/ /

  • linkedin
  • Increase Font
  • Sharebar

    Pain-preventing NSAID welcomed by patients and clinicians

    Multiple clinical studies demonstrate drug’s efficacy in cataract surgery

    A new 0.075% formulation of bromfenac ophthalmic solution (BromSite, Sun Pharma) could provide relief from pain and inflammation associated with cataract surgery, according to Sheri Rowen, MD, of Nvision Eye Centers, Newport Beach, CA.

    Last April, the FDA approved the nonsteroidal anti-inflammatory drug (NSAID) to prevent pain and treat inflammation associated with cataract surgery, Sun Pharma announced.

    Recent: European study with microstent demonstrates lowered IOP, use of fewer drugs

    “According to the study data, it has good aqueous concentrations of the molecule after 1 drop,” Dr. Rowen said. “So that is an encouraging sign.”

    Sun Pharma’s U.S. subsidiary, Sun Ophthalmics, began marketing BromSite in the United States last fall.

    The agent delivers bromfenac in a synthetic polymer of crosslinked polyacrylic acid developed as DuraSite by InSite Vision. DuraSite is also the vehicle for Bausch + Lomb’s besifloxacin ophthalmic suspension (Besivance) and Akorn’s azithromycin ophthalmic solution (AzaSite).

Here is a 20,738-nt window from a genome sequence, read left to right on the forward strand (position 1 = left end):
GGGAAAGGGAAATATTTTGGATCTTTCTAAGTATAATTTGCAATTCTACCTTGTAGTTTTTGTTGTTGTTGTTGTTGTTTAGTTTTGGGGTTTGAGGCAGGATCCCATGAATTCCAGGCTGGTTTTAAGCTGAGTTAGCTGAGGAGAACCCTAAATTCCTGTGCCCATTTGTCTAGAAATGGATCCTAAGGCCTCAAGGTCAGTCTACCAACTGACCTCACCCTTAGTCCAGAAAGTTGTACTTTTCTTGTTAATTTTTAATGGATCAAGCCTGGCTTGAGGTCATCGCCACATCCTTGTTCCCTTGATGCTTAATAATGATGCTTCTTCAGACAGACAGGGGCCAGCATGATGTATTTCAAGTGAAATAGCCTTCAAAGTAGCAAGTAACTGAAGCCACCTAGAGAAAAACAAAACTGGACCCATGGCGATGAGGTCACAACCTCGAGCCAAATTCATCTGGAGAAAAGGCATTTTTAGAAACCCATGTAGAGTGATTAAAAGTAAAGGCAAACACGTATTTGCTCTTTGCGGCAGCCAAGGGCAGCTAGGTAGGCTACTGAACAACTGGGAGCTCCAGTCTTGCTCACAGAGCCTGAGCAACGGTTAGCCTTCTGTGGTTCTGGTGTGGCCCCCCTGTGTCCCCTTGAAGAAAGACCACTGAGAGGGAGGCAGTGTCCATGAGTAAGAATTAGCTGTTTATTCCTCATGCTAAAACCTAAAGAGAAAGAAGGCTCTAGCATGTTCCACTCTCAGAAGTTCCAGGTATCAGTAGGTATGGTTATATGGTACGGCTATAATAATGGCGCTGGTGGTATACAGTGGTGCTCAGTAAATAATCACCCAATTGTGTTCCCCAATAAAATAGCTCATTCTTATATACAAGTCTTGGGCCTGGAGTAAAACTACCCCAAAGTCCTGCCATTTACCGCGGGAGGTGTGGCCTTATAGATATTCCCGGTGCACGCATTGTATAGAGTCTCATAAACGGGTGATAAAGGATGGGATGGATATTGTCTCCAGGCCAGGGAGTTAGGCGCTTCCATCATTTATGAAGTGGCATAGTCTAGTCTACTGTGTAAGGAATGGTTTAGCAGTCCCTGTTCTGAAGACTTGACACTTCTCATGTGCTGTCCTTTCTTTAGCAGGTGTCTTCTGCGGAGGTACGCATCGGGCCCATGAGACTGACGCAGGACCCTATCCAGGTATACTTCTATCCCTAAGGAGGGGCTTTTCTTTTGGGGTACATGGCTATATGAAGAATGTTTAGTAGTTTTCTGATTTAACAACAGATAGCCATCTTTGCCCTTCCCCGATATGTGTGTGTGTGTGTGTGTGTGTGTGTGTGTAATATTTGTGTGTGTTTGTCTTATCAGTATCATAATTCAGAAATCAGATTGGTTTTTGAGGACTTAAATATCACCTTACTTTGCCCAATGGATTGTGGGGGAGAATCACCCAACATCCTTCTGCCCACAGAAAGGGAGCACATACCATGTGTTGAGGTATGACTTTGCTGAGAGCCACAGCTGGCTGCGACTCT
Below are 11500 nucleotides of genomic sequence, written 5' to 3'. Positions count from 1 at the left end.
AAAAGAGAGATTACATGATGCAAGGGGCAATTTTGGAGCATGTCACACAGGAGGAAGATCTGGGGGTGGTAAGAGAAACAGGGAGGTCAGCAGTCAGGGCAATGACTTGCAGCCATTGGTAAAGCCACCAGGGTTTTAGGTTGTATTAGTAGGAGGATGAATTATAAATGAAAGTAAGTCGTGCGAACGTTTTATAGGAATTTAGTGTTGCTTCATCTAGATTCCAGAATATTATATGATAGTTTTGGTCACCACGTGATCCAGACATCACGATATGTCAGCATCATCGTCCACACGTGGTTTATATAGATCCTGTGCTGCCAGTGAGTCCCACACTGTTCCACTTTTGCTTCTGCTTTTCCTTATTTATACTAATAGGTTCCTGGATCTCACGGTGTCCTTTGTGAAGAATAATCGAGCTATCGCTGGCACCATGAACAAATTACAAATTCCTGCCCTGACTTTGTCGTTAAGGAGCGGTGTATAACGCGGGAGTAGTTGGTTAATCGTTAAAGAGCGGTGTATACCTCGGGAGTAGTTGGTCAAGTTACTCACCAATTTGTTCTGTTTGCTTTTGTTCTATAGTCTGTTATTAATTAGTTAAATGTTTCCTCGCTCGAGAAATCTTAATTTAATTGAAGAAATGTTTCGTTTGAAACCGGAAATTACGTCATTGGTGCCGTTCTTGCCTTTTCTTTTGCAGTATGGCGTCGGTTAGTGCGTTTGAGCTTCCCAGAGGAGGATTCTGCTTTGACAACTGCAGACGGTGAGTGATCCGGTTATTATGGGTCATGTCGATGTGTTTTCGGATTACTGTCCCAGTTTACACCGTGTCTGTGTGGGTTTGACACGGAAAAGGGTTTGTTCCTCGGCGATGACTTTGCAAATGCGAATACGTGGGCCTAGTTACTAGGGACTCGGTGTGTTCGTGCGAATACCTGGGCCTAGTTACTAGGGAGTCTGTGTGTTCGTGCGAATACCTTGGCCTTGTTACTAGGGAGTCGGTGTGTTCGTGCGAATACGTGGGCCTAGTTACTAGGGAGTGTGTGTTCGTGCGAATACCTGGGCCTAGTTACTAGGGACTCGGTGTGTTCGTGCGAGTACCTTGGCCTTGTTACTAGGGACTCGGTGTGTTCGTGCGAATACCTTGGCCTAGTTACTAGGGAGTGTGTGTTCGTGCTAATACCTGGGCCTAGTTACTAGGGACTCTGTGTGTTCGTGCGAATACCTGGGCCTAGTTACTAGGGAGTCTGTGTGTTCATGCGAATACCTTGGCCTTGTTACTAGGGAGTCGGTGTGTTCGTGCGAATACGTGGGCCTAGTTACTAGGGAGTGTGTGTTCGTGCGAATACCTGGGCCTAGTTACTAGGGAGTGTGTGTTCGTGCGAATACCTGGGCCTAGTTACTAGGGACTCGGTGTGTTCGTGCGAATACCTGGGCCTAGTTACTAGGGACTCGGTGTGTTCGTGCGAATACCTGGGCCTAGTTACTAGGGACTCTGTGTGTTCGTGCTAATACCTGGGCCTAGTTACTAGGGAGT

Related: LENSAR files for bankruptcy with PDL BioPharma support

    DuraSite is mucoadhesive and “can be used to improve solubility, absorption, bioavailability and residence time as compared to conventional topical therapies,” according to Sun Pharma. Sun Pharma of Mumbai, India, purchased InSite Vision of Alameda, CA, in November 2015.

    The active ingredient is suspended in the DuraSite and is released in small doses each time the patient blinks, Dr. Rowen explained.

    More: Reviewing the year of cataract surgery advances

    The label calls for twice-daily dosing, morning and evening, beginning 1 day before surgery and ending 14 days after.

    Bromfenac, the active ingredient of BromSite, inhibits cyclooxygenase (cox) 1 and 2, enzymes responsible for forming prostaglandins.

    Phase III studies

    New Call-to-action


    You must be signed in to leave a comment. Registering is fast and free!

    All comments must follow the ModernMedicine Network community rules and terms of use, and will be moderated. ModernMedicine reserves the right to use the comments we receive, in whole or in part,in any medium. See also the Terms of Use, Privacy Policy and Community FAQ.

    • No comments available


    View Results